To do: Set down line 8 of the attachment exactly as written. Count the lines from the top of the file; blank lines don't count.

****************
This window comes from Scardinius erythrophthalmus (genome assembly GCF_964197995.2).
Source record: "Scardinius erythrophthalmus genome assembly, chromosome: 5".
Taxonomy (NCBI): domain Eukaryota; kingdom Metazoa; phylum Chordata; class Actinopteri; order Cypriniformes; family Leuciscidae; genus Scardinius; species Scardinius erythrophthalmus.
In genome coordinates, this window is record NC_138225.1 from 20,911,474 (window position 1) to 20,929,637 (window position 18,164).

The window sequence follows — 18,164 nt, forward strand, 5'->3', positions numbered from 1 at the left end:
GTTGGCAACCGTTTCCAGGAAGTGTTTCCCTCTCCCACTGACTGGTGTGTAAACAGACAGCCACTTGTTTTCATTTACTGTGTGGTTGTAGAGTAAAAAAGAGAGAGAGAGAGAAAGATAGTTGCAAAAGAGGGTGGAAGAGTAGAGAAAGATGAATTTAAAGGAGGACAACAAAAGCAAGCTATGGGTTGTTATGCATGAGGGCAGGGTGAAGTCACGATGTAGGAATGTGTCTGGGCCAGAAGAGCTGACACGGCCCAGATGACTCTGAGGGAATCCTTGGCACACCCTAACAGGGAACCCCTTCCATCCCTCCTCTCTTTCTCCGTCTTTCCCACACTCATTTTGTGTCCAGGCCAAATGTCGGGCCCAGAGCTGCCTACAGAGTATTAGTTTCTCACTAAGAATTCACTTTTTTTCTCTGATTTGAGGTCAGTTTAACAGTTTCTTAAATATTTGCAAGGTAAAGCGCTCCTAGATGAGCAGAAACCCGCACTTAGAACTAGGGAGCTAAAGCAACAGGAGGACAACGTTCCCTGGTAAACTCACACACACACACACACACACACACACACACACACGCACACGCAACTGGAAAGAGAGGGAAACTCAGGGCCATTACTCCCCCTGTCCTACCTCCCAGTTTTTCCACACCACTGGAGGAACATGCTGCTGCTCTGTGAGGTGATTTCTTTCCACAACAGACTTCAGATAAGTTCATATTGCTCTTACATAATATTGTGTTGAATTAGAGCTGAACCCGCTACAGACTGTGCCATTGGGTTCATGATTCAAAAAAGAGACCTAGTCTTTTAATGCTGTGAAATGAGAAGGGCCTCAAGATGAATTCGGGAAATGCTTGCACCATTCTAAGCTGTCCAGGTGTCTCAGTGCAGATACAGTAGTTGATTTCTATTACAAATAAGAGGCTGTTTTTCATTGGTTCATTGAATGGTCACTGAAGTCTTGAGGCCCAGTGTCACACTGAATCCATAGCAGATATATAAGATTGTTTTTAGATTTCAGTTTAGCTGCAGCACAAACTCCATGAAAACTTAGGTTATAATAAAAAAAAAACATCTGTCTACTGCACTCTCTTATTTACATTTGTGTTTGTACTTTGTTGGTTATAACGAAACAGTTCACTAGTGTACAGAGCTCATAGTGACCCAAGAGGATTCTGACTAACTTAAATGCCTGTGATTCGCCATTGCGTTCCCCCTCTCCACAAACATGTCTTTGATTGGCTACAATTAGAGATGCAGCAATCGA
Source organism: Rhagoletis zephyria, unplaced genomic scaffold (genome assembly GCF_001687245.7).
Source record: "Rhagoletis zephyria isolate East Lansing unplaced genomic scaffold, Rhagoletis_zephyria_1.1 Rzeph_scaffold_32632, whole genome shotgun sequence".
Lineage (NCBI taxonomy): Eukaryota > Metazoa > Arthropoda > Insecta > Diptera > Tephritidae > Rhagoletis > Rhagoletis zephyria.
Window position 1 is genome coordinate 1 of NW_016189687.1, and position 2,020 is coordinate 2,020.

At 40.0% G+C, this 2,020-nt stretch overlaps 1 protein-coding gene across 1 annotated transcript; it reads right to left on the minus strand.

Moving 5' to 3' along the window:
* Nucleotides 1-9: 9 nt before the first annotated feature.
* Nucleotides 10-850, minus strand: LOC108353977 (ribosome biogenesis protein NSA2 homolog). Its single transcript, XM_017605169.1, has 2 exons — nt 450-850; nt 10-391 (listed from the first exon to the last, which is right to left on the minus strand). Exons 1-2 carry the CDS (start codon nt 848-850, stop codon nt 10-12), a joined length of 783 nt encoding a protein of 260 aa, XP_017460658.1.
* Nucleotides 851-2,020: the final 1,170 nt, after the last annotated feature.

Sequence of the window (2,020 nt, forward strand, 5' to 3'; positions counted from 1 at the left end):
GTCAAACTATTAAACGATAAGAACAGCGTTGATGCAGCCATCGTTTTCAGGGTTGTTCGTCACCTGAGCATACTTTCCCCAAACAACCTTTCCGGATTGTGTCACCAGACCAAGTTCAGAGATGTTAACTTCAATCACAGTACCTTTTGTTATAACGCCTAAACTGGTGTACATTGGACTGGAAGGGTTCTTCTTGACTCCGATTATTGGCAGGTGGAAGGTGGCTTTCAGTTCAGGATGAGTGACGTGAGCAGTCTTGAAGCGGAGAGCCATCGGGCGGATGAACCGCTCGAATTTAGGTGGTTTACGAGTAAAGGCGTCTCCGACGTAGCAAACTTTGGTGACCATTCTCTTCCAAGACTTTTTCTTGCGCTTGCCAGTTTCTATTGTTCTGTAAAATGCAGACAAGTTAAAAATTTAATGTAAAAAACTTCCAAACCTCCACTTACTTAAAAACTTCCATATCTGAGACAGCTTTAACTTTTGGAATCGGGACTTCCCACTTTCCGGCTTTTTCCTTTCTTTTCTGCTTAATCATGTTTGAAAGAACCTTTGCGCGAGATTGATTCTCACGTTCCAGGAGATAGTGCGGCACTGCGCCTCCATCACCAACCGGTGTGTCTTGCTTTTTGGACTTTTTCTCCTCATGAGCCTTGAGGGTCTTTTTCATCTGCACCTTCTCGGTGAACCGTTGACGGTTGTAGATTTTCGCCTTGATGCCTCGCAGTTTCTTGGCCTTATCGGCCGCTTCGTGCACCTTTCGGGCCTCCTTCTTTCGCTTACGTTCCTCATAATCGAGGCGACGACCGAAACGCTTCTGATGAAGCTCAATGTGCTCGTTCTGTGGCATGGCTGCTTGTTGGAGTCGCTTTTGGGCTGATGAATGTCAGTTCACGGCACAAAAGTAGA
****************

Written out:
Source record: "Rhagoletis zephyria isolate East Lansing unplaced genomic scaffold, Rhagoletis_zephyria_1.1 Rzeph_scaffold_32632, whole genome shotgun sequence".